March 2006: Twitter co-founder Jack Dorsey, working at a podcasting startup called Odeo, develops Twitter as an in-house messaging service. On March 21, Dorsey publishes the first tweet ever: "just setting up my twttr." Later in 2006, Odeo co-founder Evan Williams creates a new company called Obvious and buys Odeo and all of its assets -- including Twitter -- from investors.
July 2006: Twitter is launched to the general public.
April 2007: Twitter is spun off into its own company with Jack Dorsey as CEO, Evan Williams as chairman and Biz Stone as creative director.
March 2008: Twitter has 1.3 million registered users.
October 2008: Dorsey steps down as CEO and becomes chairman; co-founder Williams replaces Dorsey.
April 2010: Twitter has more than 100 million registered users.
October 2010: Williams steps down as CEO; Dick Costolo, formerly Twitter's chief operating officer, becomes CEO.
March 2011: Dorsey rejoins Twitter as executive chairman, focusing on product development.
February 2012: Twitter has 500 million registered users.

Source: Mercury News research



FIVE FACTS ABOUT TWITTER

1. The first tweet from outer space was made by NASA's T.J. Creamer on the International Space Station in January 2010, according to NASA.
2. Twitter users in the Japan time zone posted a record 33,388 tweets per second as the new year began on Jan. 1, 2013, according to the Huffington Post.
3. Twitter has been credited with playing a role in civil disobedience around the world and in pro-democracy protests in Egypt, Tunisia and Iran.
4. Justin Bieber has more Twitter followers than anyone else, with 44.1 million worldwide, according to Twitaholic.com
5. A promotional tweet from Oreo, showing a cookie photographed in the dark, was shared more than 15,000 times after a power outage hit the 2013 Super Bowl, according to the Associated Press.
Source: Mercury News reporting.

VC INVESTORS IN FOR BIG SCORE

Although it stands to raise hundreds of millions of dollars from its IPO, Twitter hasn't been hurting for cash, thanks to venture capital backers who could clean up themselves in the company's stock offering.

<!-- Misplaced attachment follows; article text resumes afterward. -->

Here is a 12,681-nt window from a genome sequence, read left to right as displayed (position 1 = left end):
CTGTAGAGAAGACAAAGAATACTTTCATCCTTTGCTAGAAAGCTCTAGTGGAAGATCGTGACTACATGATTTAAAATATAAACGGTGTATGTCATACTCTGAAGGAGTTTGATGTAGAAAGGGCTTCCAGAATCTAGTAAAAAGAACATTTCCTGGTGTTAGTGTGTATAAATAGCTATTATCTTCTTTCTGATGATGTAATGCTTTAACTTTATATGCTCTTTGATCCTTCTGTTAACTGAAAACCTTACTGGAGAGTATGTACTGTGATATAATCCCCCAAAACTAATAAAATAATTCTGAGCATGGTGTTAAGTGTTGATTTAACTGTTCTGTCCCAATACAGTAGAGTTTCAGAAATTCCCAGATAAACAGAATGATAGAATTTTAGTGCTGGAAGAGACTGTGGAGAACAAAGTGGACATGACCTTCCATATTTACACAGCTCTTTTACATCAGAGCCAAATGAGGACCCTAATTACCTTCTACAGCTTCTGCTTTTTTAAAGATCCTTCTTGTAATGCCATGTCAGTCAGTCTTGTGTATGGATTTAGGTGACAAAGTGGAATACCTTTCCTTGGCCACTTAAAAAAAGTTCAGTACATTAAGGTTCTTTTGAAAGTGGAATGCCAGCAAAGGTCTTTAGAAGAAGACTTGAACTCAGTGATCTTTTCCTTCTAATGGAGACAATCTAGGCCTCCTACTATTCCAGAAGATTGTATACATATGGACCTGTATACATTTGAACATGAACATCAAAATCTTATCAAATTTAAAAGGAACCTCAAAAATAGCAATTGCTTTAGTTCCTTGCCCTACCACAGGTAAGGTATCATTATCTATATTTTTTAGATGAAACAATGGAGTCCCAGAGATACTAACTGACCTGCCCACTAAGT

• July 2007 -- Twitter, then 16 months old, raises $5 million from Charles River Ventures, Union Square Ventures and angels including Ron Conway, Chris Sacca, Marc Andreessen and Dick Costolo, who later became the company's CEO.
  • May 2008 -- Twitter ups the ante with $15 million. Union Square ponies up again, as do Amazon CEO Jeff Bezos and Digg Founder Kevin Rose, among others.
  • March 2009 -- More big venture firms, including Benchmark Capital and Institutional Venture Partners, get into the pool as Twitter soaks up $35 million.
  • September 2009 -- The company notches a $100 million funding round that includes Wall Street players T. Rowe Price and Morgan Stanley.
  • December 2010 -- Merry Christmas! Kleiner Perkins Caufield and Byers leads a $200 million investment round.
  • August 2011 -- Breaking a record for venture capital deals, Twitter sews up $400 million from Russia's DST Global, which spends another $400 million buying Twitter shares from employees and prior investors. (Other investors who've spent tens of millions of dollars on so-called "secondary" purchases of Twitter stock include investment giant BlackRock and venture firm Andreessen Horowitz.)

    Source: Thomson Reuters; Crunchbase; Mercury News reporting